Garden

Sick Plumeria


Question: what disease plagues my plumeria?


hello, I would like some help because I brought a plumeria from the Arab emirates to which I am particularly fond because it reminds me of happy moments. eight years have passed since that day, it has never made flowers, it has grown a lot but my big problem is that at the apex of many "branches" a black crust is formed that makes the new leaf jets dry. can you help me? Thanks marcy

Ill plumeria: Answer: le plumeria in winter


Dear Marcy,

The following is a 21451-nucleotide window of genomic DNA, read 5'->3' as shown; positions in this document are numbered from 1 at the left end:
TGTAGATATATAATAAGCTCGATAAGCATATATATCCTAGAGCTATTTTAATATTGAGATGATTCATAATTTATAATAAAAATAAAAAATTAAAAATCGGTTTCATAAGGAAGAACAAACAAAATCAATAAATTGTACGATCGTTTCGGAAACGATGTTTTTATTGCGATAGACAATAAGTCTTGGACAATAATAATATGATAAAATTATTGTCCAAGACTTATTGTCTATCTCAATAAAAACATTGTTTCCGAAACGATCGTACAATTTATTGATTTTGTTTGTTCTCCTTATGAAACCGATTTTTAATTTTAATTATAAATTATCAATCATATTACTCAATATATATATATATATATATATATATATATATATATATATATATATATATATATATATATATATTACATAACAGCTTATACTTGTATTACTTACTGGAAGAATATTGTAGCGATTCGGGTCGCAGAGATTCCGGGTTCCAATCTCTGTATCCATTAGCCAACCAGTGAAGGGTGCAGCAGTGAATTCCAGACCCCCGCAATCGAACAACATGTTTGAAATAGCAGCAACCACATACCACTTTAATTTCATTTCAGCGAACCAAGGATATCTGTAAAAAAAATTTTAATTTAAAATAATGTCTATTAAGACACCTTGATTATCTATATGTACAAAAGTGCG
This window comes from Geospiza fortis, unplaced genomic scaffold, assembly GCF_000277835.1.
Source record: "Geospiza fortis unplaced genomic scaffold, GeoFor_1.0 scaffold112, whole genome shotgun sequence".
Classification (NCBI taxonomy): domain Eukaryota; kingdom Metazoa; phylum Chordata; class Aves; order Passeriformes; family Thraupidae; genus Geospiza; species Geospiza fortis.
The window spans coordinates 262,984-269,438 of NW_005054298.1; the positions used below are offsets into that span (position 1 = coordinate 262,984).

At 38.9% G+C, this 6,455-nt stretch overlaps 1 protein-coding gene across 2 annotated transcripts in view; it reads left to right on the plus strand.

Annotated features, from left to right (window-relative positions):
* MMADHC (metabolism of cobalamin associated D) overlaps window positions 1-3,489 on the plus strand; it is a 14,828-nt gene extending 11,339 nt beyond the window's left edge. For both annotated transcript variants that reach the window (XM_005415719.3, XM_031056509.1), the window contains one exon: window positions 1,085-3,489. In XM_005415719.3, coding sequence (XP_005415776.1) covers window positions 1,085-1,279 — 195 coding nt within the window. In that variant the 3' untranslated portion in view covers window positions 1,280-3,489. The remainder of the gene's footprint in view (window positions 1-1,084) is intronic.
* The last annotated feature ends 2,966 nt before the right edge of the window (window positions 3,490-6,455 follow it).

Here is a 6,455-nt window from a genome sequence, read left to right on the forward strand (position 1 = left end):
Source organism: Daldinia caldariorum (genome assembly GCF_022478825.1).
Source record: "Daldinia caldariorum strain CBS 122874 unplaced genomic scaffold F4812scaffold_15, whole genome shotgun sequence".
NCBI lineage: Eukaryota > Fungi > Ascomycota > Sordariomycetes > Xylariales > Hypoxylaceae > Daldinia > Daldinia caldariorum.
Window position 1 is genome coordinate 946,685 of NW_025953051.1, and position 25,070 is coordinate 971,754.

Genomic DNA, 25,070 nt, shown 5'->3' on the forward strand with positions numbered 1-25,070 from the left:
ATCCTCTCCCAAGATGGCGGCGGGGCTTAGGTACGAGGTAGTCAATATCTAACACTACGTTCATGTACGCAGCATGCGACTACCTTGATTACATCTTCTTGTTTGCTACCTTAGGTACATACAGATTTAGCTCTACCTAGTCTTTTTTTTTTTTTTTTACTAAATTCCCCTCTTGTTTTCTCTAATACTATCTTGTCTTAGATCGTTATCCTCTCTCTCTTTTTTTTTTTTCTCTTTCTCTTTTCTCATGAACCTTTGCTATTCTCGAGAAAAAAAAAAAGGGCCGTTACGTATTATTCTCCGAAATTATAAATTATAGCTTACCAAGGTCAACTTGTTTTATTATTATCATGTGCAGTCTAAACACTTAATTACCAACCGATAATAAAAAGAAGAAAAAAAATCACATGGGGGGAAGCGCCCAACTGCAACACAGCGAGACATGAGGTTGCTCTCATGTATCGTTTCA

the plumeria is a small tree of South American origin, widespread in most of the tropical areas of the globe, given the beauty of its large flowers which are reminiscent of those of oleander, but with a delicious fragrance; in Italy plumeries are grown in coastal areas characterized by mild winters, as they do not like temperatures below 5 ° C. I therefore believe that you are also cultivating the plumeria correctly, as otherwise it would not have survived so long. The problem manifested by your plant is quite typical of plumeries; it is called anthracnose, and consists of small mushrooms that settle on the apexes of the branches, where the vegetation is still green and soft, and cause its deterioration and death, with consequent blackening of the shoots, which subsequently dry up. This type of mushroom lives well in the heat, and therefore even your plumeria will show more problems during the hot season; but the origin is to be found in the winter period; in fact this disease attacks in particular the plumeries that live in a very humid environment during the cold season. In fact, it often happens to see plumeria specimens with covered apexes, during the winter, with non-woven material, to prevent them from being exposed to the cold due to the typical humidity of winter. I don't know where you grow your little tree, but know that the plumeries in no way like the excesses of winter humidity; those who grow these potted plants, when the temperatures drop, move them to the greenhouse or home, so that they are far from the elements, and above all from the rain. When the plant is attacked by the fungus, you can do nothing but remove the vegetative tips, reaching up to healthy wood, and cleaning the shear after each cut with alcohol; cover the cuts with pruning mastic, and try to keep your plumeria in a dry place during the winter, or the problem will tend to recur every year.